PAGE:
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The Grammar Guru

Once upon a time, there was a garden filled with magical vegetables. The carrots sang in harmony, the beans danced in a chorus line, and the cabbage whistled with glee.

One morning, the gardener who took care of the place found the carrots doubled over. It took him a moment to realize they were laughing. Something had obviously amused them. Looking around, the gardener could find no source of merriment and left the garden bemused, scratching his head; he couldn't imagine what in the world was so hilarious.

Days later, the mystery was solved. The gardener decided to spy on the vegetables and found the beans imitating him. There was nothing amusing in that, as far as the gardener was concerned, and he left in a huff. The vegetables could tend to themselves!

With time, weeds flourished. The cabbage began whistling in distress, the beans huddled together, and the carrots chattered anxiously. The gardener, who'd been keeping watch, was greatly amused. "Look who needs my help!" he thought, chuckling.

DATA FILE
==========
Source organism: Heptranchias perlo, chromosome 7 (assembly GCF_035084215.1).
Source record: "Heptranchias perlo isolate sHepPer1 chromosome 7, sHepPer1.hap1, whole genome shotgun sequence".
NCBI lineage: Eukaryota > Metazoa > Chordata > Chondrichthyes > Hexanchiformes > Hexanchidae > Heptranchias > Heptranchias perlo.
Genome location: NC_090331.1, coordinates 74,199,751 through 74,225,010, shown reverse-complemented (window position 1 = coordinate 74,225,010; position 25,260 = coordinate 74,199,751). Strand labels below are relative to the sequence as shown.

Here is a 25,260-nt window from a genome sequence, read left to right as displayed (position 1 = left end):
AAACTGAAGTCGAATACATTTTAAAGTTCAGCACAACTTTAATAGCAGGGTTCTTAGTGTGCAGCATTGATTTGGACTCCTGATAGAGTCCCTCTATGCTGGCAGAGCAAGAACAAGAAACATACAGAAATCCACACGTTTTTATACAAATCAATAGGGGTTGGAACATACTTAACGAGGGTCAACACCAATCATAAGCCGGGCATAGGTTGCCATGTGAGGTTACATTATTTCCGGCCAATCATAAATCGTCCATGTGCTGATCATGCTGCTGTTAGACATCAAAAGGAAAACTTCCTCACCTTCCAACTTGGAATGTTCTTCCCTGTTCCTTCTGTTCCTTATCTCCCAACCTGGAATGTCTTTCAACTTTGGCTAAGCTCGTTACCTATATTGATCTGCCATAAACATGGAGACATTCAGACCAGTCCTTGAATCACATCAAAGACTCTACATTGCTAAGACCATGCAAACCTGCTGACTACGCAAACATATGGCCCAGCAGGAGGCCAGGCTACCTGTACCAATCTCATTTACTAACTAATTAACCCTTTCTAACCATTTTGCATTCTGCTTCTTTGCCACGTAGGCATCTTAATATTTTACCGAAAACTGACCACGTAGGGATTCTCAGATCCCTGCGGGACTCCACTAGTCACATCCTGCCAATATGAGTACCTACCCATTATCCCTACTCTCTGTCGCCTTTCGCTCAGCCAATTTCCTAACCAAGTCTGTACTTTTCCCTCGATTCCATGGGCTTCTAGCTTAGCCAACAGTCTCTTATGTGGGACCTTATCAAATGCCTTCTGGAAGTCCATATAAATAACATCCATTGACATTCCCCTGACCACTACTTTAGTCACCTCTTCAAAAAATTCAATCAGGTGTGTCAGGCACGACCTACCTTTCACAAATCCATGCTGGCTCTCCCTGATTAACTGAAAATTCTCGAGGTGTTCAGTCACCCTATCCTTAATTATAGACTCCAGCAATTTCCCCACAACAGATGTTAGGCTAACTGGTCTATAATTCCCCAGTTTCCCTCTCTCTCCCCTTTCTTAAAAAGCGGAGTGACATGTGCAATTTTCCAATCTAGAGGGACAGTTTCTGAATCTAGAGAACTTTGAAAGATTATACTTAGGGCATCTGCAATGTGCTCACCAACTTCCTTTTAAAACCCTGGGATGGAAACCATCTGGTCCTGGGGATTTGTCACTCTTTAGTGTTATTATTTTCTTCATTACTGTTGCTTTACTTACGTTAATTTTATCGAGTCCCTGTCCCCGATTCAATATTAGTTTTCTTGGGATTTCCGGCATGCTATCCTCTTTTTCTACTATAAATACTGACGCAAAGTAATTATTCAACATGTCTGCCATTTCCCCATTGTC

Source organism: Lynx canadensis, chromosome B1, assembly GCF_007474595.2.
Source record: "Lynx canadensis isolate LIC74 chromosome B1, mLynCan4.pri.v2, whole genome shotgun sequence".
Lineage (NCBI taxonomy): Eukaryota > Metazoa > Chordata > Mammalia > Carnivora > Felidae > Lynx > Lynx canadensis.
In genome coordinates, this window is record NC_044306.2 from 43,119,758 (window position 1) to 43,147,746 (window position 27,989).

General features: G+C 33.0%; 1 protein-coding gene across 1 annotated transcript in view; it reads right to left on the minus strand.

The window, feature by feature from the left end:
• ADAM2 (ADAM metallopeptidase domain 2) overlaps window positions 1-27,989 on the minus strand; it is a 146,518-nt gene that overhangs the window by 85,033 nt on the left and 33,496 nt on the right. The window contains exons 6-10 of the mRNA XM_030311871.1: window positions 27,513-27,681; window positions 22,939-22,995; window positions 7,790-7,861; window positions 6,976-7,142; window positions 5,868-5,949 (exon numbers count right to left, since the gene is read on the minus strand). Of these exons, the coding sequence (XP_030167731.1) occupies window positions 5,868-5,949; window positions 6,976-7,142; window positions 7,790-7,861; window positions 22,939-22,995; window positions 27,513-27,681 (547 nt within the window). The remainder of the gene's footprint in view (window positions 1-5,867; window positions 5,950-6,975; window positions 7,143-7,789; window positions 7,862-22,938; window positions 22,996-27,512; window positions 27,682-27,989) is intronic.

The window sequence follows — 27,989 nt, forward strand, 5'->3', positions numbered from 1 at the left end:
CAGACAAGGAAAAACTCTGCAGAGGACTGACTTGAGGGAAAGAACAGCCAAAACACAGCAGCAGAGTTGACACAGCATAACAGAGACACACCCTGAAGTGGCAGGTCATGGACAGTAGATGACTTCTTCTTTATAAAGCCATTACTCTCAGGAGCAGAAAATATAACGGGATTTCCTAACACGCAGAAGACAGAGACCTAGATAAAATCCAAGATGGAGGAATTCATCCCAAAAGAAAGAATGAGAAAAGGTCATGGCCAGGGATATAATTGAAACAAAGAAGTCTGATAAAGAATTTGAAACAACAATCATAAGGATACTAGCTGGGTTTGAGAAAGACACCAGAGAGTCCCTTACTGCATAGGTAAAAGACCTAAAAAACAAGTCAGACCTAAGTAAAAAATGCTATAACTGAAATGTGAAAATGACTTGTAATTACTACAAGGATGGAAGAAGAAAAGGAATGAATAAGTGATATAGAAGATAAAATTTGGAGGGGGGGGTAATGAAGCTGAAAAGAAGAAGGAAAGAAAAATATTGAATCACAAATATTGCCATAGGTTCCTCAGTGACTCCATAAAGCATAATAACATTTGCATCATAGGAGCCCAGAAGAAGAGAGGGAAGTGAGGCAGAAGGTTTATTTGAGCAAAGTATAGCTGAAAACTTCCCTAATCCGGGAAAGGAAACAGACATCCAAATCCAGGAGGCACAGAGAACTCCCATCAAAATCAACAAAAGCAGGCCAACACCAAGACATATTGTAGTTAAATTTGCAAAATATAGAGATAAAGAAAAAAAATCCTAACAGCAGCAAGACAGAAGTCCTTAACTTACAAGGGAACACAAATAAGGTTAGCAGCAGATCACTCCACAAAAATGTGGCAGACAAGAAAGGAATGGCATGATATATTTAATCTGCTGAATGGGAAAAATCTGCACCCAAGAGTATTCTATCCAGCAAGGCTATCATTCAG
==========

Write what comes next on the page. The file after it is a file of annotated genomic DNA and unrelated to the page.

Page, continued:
With gusto, he destroyed the weeds and soon, the garden was back to its old self. Well, not totally. It never made fun of the gardener again.

Remember: amused -- finding something or someone entertaining; bemused -- confused.



1. The troops who worked for Alexander the Great were (bemused/amused) when he suddenly stopped conquering countries.

2. On their first date, Stella pretended to be (bemused/amused) when Claude told her a joke she'd heard a thousand times.

3. One day in ancient Greece, a young man told his friend, "I needed advice on my future, so I consulted the oracle, the woman who knows everything, but," he said, scratching his head, "I'm (bemused/amused) by what she told me."



1. bemused (Alex didn't want his troops to know he'd developed a blister on his foot, so he spread the rumor the gods had ordered him to sit still.)

2. amused (Stella, an old-fashioned type, was on the "wrong" side of 30, and Claude was her only option at the moment.)

3. bemused (The oracle had said, "The future will be. Fifty drachmas, please.")

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